What stock investors need to know about net income


Net income is the actual income accrued by the business after all expenses incurred in operating the operations have been recorded.

Expenses are not just about operational costs such as labor and raw materials. It is important to note here that the economy operates on taxes paid to the government, and all businesses are expected to pay their fair share of taxes.

When these taxes, along with the amortization and interest charges on loans are all added up and subtracted from revenue, the resulting figure is net revenue.

Gross revenue

Gross income, on the other hand, is calculated without taking into account taxes, depreciation and interest charges.

What investors need to know

Investors, especially retail investors, should not be confused. Net income and gross income indicate the performance of the business.

For example, if the gross margin is high but the business is making a net loss at this stage, there is still a scope of business that will eventually become profitable if it can eventually save on operating costs.

The net result represents the current profitability of the company. Some things, including corporate tax rates, can change in the short to medium term, and therefore, bottom line cannot be called a perfect number to rely on for long-term forecasts.

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EPS to invest in stocks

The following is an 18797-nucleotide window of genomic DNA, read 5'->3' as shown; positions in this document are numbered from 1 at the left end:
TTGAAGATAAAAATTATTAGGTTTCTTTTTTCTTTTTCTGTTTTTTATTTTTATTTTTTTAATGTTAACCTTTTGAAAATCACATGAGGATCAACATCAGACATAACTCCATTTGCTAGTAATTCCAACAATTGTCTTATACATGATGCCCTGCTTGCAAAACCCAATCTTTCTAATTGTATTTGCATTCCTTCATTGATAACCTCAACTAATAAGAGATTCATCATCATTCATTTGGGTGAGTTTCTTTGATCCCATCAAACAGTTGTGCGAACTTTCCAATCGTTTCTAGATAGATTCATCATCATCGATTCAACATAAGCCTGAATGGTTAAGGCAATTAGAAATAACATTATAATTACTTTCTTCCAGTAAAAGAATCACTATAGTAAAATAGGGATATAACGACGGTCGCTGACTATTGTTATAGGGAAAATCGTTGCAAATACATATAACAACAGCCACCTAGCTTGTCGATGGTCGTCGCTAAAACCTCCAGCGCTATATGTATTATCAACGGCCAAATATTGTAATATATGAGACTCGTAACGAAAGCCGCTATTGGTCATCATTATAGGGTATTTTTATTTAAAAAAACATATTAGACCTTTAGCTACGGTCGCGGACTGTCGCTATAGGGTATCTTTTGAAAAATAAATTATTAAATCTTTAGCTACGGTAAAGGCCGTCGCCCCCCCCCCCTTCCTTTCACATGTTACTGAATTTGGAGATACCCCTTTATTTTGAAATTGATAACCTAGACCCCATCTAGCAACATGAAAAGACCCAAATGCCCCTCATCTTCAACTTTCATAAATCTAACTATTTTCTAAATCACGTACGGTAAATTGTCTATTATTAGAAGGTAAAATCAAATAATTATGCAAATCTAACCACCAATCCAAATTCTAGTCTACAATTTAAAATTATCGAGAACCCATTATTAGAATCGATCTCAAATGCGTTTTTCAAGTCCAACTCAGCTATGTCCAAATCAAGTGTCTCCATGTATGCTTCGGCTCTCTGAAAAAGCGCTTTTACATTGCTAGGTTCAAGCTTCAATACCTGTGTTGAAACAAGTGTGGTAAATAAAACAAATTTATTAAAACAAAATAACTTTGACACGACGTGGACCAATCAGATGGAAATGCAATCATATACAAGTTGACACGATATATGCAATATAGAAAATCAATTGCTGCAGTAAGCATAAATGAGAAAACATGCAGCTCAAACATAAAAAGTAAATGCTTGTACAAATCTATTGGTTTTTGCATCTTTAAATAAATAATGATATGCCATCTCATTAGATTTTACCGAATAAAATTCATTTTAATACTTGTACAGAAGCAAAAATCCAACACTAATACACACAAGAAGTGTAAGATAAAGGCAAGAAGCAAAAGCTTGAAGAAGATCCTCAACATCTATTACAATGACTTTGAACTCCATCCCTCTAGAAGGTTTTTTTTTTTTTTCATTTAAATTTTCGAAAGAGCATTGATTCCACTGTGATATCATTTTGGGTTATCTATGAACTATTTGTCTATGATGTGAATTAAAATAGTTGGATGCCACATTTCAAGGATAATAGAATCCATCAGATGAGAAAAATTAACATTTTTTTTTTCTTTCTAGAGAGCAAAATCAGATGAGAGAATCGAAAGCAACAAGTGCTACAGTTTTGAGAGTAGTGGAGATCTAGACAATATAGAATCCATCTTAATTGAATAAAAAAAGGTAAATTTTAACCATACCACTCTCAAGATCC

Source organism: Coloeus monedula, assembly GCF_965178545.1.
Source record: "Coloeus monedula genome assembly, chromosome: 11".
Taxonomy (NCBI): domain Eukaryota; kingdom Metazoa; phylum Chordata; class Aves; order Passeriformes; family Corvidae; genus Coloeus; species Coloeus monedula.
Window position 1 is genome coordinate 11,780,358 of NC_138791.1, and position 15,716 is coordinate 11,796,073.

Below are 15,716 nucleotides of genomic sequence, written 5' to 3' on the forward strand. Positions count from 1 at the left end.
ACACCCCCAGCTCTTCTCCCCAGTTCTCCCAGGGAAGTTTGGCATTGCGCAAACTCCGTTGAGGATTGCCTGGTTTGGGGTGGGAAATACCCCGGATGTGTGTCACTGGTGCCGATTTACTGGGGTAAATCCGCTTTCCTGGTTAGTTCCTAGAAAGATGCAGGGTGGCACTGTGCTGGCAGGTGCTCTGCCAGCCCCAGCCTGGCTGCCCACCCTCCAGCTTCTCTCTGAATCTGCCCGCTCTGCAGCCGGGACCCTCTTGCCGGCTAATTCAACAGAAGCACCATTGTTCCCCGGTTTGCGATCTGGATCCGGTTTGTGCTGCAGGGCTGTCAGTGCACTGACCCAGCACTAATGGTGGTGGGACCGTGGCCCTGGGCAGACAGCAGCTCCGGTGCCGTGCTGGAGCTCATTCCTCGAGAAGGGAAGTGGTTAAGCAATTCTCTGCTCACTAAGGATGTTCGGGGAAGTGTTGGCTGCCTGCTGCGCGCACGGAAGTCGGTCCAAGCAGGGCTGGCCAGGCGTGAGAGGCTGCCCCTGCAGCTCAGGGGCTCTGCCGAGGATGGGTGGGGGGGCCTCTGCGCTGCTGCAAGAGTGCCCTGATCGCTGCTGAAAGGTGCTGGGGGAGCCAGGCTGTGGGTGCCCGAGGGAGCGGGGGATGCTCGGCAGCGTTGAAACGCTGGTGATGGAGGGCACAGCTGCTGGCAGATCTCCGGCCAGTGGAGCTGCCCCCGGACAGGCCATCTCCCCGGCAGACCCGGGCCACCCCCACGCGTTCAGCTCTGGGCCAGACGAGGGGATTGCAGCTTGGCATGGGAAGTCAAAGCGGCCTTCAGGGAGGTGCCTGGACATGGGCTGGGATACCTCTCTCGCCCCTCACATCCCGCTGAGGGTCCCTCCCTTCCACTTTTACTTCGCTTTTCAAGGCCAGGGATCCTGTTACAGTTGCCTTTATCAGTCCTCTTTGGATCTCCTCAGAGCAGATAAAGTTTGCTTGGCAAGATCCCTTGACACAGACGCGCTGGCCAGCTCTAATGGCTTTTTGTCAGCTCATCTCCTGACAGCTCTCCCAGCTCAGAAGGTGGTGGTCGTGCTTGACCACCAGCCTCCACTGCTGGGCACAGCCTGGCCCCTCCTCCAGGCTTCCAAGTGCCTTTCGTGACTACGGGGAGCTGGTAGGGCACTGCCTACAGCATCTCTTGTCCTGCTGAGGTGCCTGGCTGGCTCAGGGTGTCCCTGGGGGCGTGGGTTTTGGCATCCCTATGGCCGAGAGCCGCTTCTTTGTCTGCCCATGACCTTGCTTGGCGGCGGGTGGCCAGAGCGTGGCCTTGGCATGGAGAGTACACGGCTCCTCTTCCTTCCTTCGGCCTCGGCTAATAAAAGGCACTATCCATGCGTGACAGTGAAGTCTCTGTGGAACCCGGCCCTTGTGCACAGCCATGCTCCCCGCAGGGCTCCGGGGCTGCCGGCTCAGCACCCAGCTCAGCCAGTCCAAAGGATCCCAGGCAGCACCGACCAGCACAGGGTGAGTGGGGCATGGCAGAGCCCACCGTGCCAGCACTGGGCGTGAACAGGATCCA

Earnings per share (EPS) can be obtained by dividing net income by the number of outstanding shares of the company. PSE is the current measure of a company’s profitability.

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Accrual accounting

Listed companies use accrual accounting in their financial statements.

This means that accrued liabilities and pending liabilities are recognized before actual cash is received or paid. The net result is affected in such a way that if the expenses incurred but not yet paid are not recognized, the net result will be higher and vice versa.

S & P / TSX Composite Index

Net income and gross income are two very different numbers, and the two can shape the performance of stocks. Now let’s take a look at the performance of the TSX Composite Index in 2021.

After starting the 2021 journey below 18,000, the index crossed 20,000 in June and ended the year at nearly 21,000. The first half, from this perspective, was better for constitutive actions. The year 2021 was overall very good with a return of over 20% for investors in this index.

At the end of the line

Net income is a number that takes into account all the inflows and outflows of money, including taxes. But companies may not fear negative net profit in the first few years of operation, so that they can capture more market share and then reduce costs with a focus on long-term profitability.


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